Pałuki – a small land on the border of Greater Poland, Kuyavia, and Krajna – is a cultural region boasting a long history which for centuries has had the power to mesmerise with its landscapes mirrored in the waters of 130 lakes.

The region lies on the border of the provinces of Greater Poland and of Kuyavia–Pomerania. Even though it covers a mere 2000 sq. km, it offers a plethora of views. Numerous hillocks add variety to the post-glacial upland as they form a particular undulating landscape that is cut through with a deep tunnel valley whose deepest parts are filled with water. The blue of the lakes is set against the green of the forests, meadows, and peatbogs that intermingle with farmland.

Its name is related to the arching hills of the terrain and to the lie of the land: it derives from the Old-Polish stem still present in the words łuk (arch or bow), łęg (fen), and łuh (waterlogged meadow). It probably served as the basis of the surname of an old magnate family in Greater Poland, whose glory days were in the 14th c. This was also when the first mention of Pałuki – inscribed in Janko of Czarnków’s chronicle as Terra Palucacensis – can be found. Historically, Pałuki was part of Greater Poland and has never been a separate administrative or territorial division of the Polish state.

The lands which were later distinguished as Pałuki used to contain strongholds before the state came to be, the best known of which are Biskupin and Łekno. In the times of Boleslas the Brave in the early 11th c., Łekno was the main settlement in the area. 1227 was an important date in the region’s history as this was when the infamous Piast Dukes’ meeting ended in the violent death of Leszek the White. In 1314 Pałuki found itself within the Kingdom of Poland, which had been reborn after its feudal fragmentation.

The borders of Pałuki as an ethnographic and historical area are for the most part the result of natural features, thus they have not changed much over the centuries nor in various authors’ descriptions. It is mostly the rivers that determine them: the Noteć (Netze) is the northern border with Krajna and the eastern border with Kuyavia, while the Wełna defines the border with Greater Poland on the south and to an extent the west. The southern border with Greater Poland is fluid and difficult to delimit. Pałuki is a typical farming region with good soil and well-developed agriculture. Its residents often used to engage in fishing due to the proliferation of lakes.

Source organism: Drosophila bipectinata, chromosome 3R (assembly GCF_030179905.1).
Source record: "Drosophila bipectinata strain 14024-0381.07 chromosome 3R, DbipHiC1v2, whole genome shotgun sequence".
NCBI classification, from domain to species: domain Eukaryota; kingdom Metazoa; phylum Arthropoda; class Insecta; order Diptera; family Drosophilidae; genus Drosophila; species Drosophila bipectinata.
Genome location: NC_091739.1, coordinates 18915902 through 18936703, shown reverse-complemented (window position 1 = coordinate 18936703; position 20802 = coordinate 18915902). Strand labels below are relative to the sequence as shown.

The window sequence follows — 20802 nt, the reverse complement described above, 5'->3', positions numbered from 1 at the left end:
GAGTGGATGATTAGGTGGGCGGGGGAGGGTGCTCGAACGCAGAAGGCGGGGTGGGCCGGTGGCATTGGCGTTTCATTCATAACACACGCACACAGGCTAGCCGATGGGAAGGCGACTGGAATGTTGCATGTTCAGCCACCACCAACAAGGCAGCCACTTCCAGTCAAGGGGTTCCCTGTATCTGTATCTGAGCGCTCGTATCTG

Modern-day Pałuki is a haven for tourists – a place that is unique and full of picturesque spots with an unusual ambience. The local nature is marvellous too – its wonders are protected in the reserves and landscape parks. All these wonders of nature can be admired on the marked tourist trails while hiking, cycling, and canoeing. For those who wish to get back to nature, they are all a major attraction.

Pałuki natives have to this day retained their sense of cultural identity and some elements of older customs. The traditional Pałuki attire can still be admired, as can traditional embroidery, music, sculpture, ornamentation, and the dialect. Manors, palaces, and church steeples (part of the land belonged to Gniezno Archbishops as early as the 12th c.) are typical of the region’s cultural landscape. Over the centuries, a number of settlements were founded. Life in them is slow, and each offers a unique atmosphere and fascinating history. The oldest, Kcynia and Żnin, were chartered as early as the 13th c.

The tourist attractions and monuments of the past are most concentrated in Żnin county, while the town of Żnin is regarded as the unofficial capital of Pałuki. In the 15-km radius at the heart of the region you can find the Archaeological Museum in Biskupin, the Narrow-Gauge Railway Museum in Wenecja, the ruins of the 14-c. “Wenecja Devil” castle, the Museum of Pałuki Land in Żnin with its 15-c. Gothic town hall tower, Lubostroń Palace, the Church of St. Nicholas in Gąsawa, Silverado City in Bożejewiczki (a city straight out of western movies), and the tourist route of the narrow-gauge Żnin County Railway, whose line leads from Żnin through Wenecja and Biskupin to Gąsawa. The Piast Trail runs across the region as it connects the places related to the very beginnings of the Polish state.